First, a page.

45. ^ Birmingham, Stephen (1987). "America's Secret Aristocracy". Little, Brown and Company. Retrieved March 28, 2015.
    • a "His school, the Duke used to say (Hotchkiss) had only one rule, and that was "Be a gentleman," How he defined what a gentleman was he did not say, but what a gentleman was usually became clear when you discovered what a gentleman wasn't. A gentleman didn't cheat. he didn't lie. A gentleman wasn't petty. A gentleman wasn't intolerant of others' shortcomings. A gentleman wasn't a whiner, wasn't a gossip, wasn't a boor, wasn't inconsiderate of others' feelings..."
  46. ^ "American Legends Interviews - Louis Auchincloss: The Rector of Justin". American Legends. Retrieved March 28, 2015.
    • a "George Van Santvoord (1891-1975), whose distinguished bearing earned him the nickname the Duke. Van Santvoord, and his predecessor who was known as the King, claimed that at Hotchkiss there was only one rule for students to follow: Be a gentleman."— ¶ 2
  47. ^ Shields, David D. (Summer 2014). "Hotchkiss Magazine: Summer 2014". Hotchkiss School. Retrieved March 28, 2015.
    • a "And the number-one rule in the Blue Book—Be a gentleman."— Pg. 24, last ¶
  48. ^ Kolowrat, p. 256 (" 'Think of all the wonderful boys we would have missed who went to Hotchkiss if we had accepted only those from the ninety-eighth percentile,' he once told [his stepdaughter]. 'I put my trust in the middle-of-the roaders. ... The bright ones have so many possibilities that quite often they can't settle on anything. They're good at everything, and they often come up with nothing.'").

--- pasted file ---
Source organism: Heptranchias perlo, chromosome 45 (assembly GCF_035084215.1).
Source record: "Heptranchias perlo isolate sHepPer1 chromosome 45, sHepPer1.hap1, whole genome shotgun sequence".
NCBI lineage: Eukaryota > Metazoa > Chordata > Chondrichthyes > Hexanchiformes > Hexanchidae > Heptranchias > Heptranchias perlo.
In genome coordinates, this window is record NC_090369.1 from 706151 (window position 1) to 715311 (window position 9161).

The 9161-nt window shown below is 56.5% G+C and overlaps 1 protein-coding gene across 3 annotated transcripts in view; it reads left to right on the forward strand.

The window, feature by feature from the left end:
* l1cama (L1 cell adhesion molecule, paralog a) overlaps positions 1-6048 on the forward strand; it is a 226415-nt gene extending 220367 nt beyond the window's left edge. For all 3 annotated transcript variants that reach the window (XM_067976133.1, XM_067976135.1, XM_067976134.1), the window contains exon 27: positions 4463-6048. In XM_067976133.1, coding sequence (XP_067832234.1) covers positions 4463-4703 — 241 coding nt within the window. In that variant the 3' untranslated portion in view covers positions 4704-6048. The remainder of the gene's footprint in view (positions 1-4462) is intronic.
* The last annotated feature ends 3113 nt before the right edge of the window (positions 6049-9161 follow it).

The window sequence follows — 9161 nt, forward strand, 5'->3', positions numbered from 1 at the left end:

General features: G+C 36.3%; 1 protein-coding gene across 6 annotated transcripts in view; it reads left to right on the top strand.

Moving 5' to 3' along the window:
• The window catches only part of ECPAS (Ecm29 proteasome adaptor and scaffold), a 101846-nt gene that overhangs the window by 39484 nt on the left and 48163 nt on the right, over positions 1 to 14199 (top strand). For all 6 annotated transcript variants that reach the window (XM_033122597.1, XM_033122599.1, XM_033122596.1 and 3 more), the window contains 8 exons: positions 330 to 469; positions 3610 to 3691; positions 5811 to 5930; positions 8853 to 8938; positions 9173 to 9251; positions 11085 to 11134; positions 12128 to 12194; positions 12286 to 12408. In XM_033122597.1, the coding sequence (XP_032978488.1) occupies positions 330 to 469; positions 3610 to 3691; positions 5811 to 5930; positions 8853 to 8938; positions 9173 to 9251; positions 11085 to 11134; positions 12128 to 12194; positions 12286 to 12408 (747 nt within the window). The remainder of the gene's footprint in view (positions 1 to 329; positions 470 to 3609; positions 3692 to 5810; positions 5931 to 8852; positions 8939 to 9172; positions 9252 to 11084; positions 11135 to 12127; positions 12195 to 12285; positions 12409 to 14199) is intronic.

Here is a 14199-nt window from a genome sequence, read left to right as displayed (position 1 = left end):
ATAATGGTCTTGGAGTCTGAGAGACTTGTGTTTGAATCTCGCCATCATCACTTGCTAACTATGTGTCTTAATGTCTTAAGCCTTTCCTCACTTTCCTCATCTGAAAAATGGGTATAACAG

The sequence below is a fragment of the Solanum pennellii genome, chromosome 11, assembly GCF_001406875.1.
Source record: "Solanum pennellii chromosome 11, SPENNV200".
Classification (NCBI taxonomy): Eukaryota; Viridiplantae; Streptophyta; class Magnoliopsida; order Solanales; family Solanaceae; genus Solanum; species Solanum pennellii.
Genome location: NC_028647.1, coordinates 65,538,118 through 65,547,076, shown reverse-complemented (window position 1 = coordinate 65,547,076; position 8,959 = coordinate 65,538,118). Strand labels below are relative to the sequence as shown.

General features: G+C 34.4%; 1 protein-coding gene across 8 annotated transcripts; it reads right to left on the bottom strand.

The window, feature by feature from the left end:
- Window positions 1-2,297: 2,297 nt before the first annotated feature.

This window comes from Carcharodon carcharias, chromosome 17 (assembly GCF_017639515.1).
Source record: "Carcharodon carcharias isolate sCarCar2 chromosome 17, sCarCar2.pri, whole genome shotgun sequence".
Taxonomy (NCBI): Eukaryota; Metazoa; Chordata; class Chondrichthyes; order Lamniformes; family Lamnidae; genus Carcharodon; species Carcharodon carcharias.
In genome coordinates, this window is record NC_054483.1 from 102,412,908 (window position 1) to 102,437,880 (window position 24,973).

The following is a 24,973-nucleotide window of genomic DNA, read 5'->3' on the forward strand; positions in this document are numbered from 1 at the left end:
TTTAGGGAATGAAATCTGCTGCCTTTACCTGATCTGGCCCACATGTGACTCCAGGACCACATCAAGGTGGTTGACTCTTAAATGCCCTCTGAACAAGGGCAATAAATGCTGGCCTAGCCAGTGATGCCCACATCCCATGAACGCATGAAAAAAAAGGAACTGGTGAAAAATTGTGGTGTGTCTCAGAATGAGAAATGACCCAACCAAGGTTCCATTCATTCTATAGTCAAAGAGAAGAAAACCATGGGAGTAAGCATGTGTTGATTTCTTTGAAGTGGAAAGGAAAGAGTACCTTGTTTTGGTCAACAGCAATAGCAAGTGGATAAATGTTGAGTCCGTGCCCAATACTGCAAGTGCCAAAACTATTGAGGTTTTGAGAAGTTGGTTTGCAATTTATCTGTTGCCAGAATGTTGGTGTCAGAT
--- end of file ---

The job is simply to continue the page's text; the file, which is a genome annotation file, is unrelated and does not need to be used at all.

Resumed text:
49. ^ Wertenbaker, p. 92.
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    • a "Of all U.S. prep schools, few, if any, can beat the standards Hotchkiss has set. — ¶ 2
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  61. ^ Kolowrat, p. 331.
  62. ^ Times, Dena Kleiman Special to The New York (December 21, 1979). "Hotchkiss Bucks Era of. Permissiveness". The New York Times. ISSN 0362-4331. Retrieved February 27, 2024.
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  64. ^ Kolowrat, pp. 326-28, 358-59.
  65. ^ Kolowrat, pp. 272, 356.
  66. ^ Branch, Mark Alden (October 2002). "A Firm Foundation: How does an ever-changing cast of undergraduates keep an educational program for New Haven schoolchildren going for 50 years? For the Ulysses S. Grant Foundation, the answer is adaptability". Yale Alumni Magazine. pp. 2, 6. Retrieved November 19, 2014. But Eugene Van Voorhis '55, '58LLB remembers when things were different. When Van Voorhis came to Yale from Hotchkiss in 1951, reaching out to New Haven "wasn't the 'shoe' thing to do," he recalls. Undaunted, Van Voorhis started a group to tutor middle school-aged African American students with an eye toward getting them admitted into elite boarding schools at a time when African American applicants were virtually unheard of in such places. Two years later, he incorporated his venture as the Ulysses S. Grant Foundation."... "After two years of tutoring, the first "graduate," Barry Loncke, was admitted to Hotchkiss. Four years later, he was admitted to Yale College in the Class of 1962; he is now a Superior Court judge in Sacramento, California.
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  68. ^ Miller, Chloe (July 19, 2013). "Reunion Held For Hotchkiss School's GO Program: Inner-City Kids Spent Summers At Private School". Hartford Courant. Retrieved November 19, 2014. The people that live up there would invite us on the weekends into their homes, to go to church with them and whatnot. There were a lot of families involved to take on all us inner-city kids, and the racial barrier was totally broken," Collins, who is black, said of the mostly white families who took the boys into their homes in Lakeville.